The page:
Because I was the only one who knew exactly what needed to be done and it was difficult to see amongst all the different items that were behind the headrest, I had to unsnap, undo, release, take off all of the paraphernalia I had just connected and get out. Fortunately, one of the other club members was ready to go, so he set sail while one of my ground crew (Greg Carlson of Greg&Peggy fame) helped me insert the forgotten connector and ensure that it was secure. Then I had to repeat the whole ummph, snick-snick, plop, squirm, click, snap-snap, ad infinitum (it seemed) process of getting back into 9B and setting everything up (or settling it down, depending on your point of view). Anyway, WinPilot came up normally, the tow ship landed, and my crew pushed me back out onto runway 2R at Jean about 1405. I ran through the takeoff checklist once again, got hooked up, closed the canopy (remember, this was a hot day), and signaled I was ready to go when the tow rope was "un-slacked".
We started off right around 1410, a little later than I planned but still at a perfectly acceptable time. Mark knew that I needed to release to the west of Jean Airport (0L7), so he circled around to the east and crossed the field at about 4500 feet and headed for the acrobatic box that lies about a mile west of 0L7. He found a pretty good thermal there and circled back into it. When I felt the surge the second time around, I released (the logger shows 5633 feet MSL at 14:14:44) and Alby was soaring (again) at last.
The thermal wasn't all that strong, but I stayed with it until I had gained about 1300 feet before heading east toward a lift area we had gone through before crossing the field. That particular altitude gain was my first mistake, because I crossed the field more than 3000 feet (or 1000 meters) AGL, so the task I had set into the Volkslogger didn't start and I was without any of the relevant information (like the display of where my destination was on my PDA) for completing the task I had loaded so carefully only hours ago.
I found the area of lift I was looking for, but it wasn't as strong as I had remembered (250 iron ponies will create a lot of up to fool you), so I started "fishing" around without much success before heading toward the center of our east Climb Window (an area we have an agreement with the local Approach Control to climb above the top of the Class B airspace until reaching 10000 feet MSL). I found a fair thermal (3.3 kt average) that got me to 9300 feet before it wasn't worth working anymore and "headed for the hills" (the McCollough mountains southeast of Jean). If I couldn't find decent lift over the McColloughs, I planned to emulate Mark and just have fun locally.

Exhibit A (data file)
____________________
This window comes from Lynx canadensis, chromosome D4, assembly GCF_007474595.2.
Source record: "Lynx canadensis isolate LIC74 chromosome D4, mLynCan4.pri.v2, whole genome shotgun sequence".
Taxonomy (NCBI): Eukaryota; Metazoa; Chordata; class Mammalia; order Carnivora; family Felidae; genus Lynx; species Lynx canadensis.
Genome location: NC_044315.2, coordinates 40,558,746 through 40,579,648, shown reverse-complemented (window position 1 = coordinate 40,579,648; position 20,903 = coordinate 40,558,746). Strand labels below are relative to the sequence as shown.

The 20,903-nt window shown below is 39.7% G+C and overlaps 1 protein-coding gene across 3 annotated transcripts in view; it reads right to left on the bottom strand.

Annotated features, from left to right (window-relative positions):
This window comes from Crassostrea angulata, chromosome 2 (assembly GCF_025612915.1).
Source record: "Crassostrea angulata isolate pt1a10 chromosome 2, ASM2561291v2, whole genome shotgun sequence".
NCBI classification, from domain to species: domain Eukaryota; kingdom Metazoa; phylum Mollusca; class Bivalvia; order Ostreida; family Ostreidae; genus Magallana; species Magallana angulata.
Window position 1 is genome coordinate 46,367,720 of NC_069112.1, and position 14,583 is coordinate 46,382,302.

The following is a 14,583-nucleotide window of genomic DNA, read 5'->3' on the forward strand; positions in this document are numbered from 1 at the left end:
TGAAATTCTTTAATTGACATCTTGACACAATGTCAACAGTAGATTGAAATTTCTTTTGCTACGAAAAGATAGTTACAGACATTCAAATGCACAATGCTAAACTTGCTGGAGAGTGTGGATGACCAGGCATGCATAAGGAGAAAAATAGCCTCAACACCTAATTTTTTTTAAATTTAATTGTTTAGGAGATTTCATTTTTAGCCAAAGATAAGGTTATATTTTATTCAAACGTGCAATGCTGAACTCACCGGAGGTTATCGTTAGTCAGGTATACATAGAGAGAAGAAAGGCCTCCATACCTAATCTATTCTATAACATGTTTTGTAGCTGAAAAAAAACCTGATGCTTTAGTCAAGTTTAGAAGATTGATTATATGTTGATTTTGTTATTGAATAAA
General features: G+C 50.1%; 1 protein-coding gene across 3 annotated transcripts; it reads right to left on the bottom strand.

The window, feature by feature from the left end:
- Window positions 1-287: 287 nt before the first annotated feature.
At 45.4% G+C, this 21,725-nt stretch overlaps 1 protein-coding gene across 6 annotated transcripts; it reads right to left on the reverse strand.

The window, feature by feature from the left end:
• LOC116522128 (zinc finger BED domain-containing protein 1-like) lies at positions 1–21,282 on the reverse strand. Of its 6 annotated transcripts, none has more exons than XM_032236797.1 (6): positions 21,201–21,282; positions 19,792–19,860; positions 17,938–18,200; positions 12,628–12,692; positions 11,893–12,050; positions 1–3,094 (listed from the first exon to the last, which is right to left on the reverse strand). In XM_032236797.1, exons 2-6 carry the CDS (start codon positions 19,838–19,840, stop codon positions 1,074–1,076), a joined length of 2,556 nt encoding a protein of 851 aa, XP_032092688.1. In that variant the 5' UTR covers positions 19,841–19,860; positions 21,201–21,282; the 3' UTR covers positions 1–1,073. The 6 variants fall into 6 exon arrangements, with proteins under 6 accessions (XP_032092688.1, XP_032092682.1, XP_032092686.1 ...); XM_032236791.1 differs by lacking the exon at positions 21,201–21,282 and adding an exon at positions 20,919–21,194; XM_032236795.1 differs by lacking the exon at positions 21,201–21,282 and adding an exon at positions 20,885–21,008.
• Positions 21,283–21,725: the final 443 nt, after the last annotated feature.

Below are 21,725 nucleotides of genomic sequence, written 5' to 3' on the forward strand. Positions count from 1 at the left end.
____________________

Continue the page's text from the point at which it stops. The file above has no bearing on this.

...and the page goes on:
When I got near the McColloughs headed toward Searchlight, NV, I finally encountered the first decent lift of 5.1 knots average that took me to over 12800 feet and then just adjacent, from 12700 feet to over 15300 feet at 5.8 knots. This was more like what it was supposed to be! I called Greg&Peg on the radio and said I was headed out for Searchlight. Greg replied that they were going to hitch up and be on their way. Now we were committed! The time was 1456 local.
Racing the sun
I had Searchlight made and then some, so I made no real attempts to climb and just tested the lift with the occasional circle while trying to stay above 12000 feet MSL. My strategy was to look for lift over the ridges enroute (unless I ran across something really worthwhile) and do the serious climbing there. I passed Searchlight at about 12500 and just about the time I was going to get serious about climbing I ran into a 5-knotter. I tanked up a thousand feet and headed for a ridge that was halfway between Searchlight and Laughlin. The lift I found there was weak and topped out at 12300, so I gritted my teeth and headed out into the sinkhole. It was just that and very smooth. I crossed the Colorado river over the Laughlin bridge at 10400 feet MSL and at 1535 local. I didn't start feeling the first bubbles of lift until I was down to about 9000 feet on my way to the ridges on the east side of the river. The Riviera airport at Laughlin was my ace in the hole if I couldn't connect with lift.
I finally found something worth working at 1542 local at 8600 feet MSL. It wasn't much but it built my confidence that the air was beginning to work so after I got above 10000 feet I moved a little further ease to find something better. That occurred just a minute later and I took the second thermal to 11700 feet. I had Kingman made now, and headed for Hualapai Mountain that lay to the south and east of the airport because that's where the Cu were. I managed to mostly maintain my altitude for the next few minutes and then ran into a really nice 7- to 9-knot thermal that I took to 15000 feet. I began to believe that I might really pull this task off.